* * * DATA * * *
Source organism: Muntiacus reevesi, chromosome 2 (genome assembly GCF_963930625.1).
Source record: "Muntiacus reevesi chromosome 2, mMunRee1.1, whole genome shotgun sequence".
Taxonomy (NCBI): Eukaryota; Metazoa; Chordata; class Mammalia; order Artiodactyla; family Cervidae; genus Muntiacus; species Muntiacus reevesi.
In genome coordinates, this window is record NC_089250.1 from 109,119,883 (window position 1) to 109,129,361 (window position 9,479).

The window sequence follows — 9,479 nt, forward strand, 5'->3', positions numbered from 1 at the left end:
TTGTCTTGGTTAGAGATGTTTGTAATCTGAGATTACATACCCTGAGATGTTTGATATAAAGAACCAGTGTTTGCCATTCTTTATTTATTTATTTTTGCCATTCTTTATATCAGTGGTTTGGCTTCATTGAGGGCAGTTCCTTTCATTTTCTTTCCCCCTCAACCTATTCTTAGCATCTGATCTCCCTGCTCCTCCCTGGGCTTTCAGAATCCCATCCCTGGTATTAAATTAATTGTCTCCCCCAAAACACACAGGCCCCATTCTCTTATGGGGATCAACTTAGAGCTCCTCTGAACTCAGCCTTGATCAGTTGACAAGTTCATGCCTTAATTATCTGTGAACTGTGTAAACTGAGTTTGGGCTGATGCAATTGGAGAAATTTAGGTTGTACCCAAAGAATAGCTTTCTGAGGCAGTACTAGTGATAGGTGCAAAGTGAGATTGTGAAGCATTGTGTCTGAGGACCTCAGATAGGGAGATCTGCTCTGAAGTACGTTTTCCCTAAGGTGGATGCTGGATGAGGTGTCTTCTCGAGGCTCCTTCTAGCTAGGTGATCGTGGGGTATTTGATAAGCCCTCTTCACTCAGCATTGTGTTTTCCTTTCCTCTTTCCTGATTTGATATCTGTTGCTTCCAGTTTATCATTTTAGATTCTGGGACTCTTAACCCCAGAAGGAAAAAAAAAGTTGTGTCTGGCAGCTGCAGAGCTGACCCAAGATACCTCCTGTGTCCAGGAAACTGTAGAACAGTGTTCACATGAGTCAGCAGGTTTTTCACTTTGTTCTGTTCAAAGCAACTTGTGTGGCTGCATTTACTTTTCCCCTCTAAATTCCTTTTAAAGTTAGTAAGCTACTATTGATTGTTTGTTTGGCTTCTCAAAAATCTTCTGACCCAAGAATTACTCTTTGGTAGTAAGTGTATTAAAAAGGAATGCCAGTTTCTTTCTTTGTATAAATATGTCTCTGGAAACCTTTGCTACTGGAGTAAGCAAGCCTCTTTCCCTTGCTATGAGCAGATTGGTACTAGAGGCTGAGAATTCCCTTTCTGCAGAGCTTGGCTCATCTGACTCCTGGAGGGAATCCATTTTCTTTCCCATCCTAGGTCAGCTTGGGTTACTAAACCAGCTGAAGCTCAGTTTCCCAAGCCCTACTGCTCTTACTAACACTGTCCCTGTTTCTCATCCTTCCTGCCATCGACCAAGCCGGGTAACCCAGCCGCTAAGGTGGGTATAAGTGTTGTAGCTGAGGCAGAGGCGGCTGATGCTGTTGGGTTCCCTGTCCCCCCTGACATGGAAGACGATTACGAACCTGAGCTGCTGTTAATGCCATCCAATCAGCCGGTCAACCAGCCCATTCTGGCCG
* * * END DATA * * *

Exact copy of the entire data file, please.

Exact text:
Source organism: Muntiacus reevesi, chromosome 2 (genome assembly GCF_963930625.1).
Source record: "Muntiacus reevesi chromosome 2, mMunRee1.1, whole genome shotgun sequence".
Taxonomy (NCBI): Eukaryota; Metazoa; Chordata; class Mammalia; order Artiodactyla; family Cervidae; genus Muntiacus; species Muntiacus reevesi.
In genome coordinates, this window is record NC_089250.1 from 109,119,883 (window position 1) to 109,129,361 (window position 9,479).

The window sequence follows — 9,479 nt, forward strand, 5'->3', positions numbered from 1 at the left end:
TTGTCTTGGTTAGAGATGTTTGTAATCTGAGATTACATACCCTGAGATGTTTGATATAAAGAACCAGTGTTTGCCATTCTTTATTTATTTATTTTTGCCATTCTTTATATCAGTGGTTTGGCTTCATTGAGGGCAGTTCCTTTCATTTTCTTTCCCCCTCAACCTATTCTTAGCATCTGATCTCCCTGCTCCTCCCTGGGCTTTCAGAATCCCATCCCTGGTATTAAATTAATTGTCTCCCCCAAAACACACAGGCCCCATTCTCTTATGGGGATCAACTTAGAGCTCCTCTGAACTCAGCCTTGATCAGTTGACAAGTTCATGCCTTAATTATCTGTGAACTGTGTAAACTGAGTTTGGGCTGATGCAATTGGAGAAATTTAGGTTGTACCCAAAGAATAGCTTTCTGAGGCAGTACTAGTGATAGGTGCAAAGTGAGATTGTGAAGCATTGTGTCTGAGGACCTCAGATAGGGAGATCTGCTCTGAAGTACGTTTTCCCTAAGGTGGATGCTGGATGAGGTGTCTTCTCGAGGCTCCTTCTAGCTAGGTGATCGTGGGGTATTTGATAAGCCCTCTTCACTCAGCATTGTGTTTTCCTTTCCTCTTTCCTGATTTGATATCTGTTGCTTCCAGTTTATCATTTTAGATTCTGGGACTCTTAACCCCAGAAGGAAAAAAAAAGTTGTGTCTGGCAGCTGCAGAGCTGACCCAAGATACCTCCTGTGTCCAGGAAACTGTAGAACAGTGTTCACATGAGTCAGCAGGTTTTTCACTTTGTTCTGTTCAAAGCAACTTGTGTGGCTGCATTTACTTTTCCCCTCTAAATTCCTTTTAAAGTTAGTAAGCTACTATTGATTGTTTGTTTGGCTTCTCAAAAATCTTCTGACCCAAGAATTACTCTTTGGTAGTAAGTGTATTAAAAAGGAATGCCAGTTTCTTTCTTTGTATAAATATGTCTCTGGAAACCTTTGCTACTGGAGTAAGCAAGCCTCTTTCCCTTGCTATGAGCAGATTGGTACTAGAGGCTGAGAATTCCCTTTCTGCAGAGCTTGGCTCATCTGACTCCTGGAGGGAATCCATTTTCTTTCCCATCCTAGGTCAGCTTGGGTTACTAAACCAGCTGAAGCTCAGTTTCCCAAGCCCTACTGCTCTTACTAACACTGTCCCTGTTTCTCATCCTTCCTGCCATCGACCAAGCCGGGTAACCCAGCCGCTAAGGTGGGTATAAGTGTTGTAGCTGAGGCAGAGGCGGCTGATGCTGTTGGGTTCCCTGTCCCCCCTGACATGGAAGACGATTACGAACCTGAGCTGCTGTTAATGCCATCCAATCAGCCGGTCAACCAGCCCATTCTGGCCG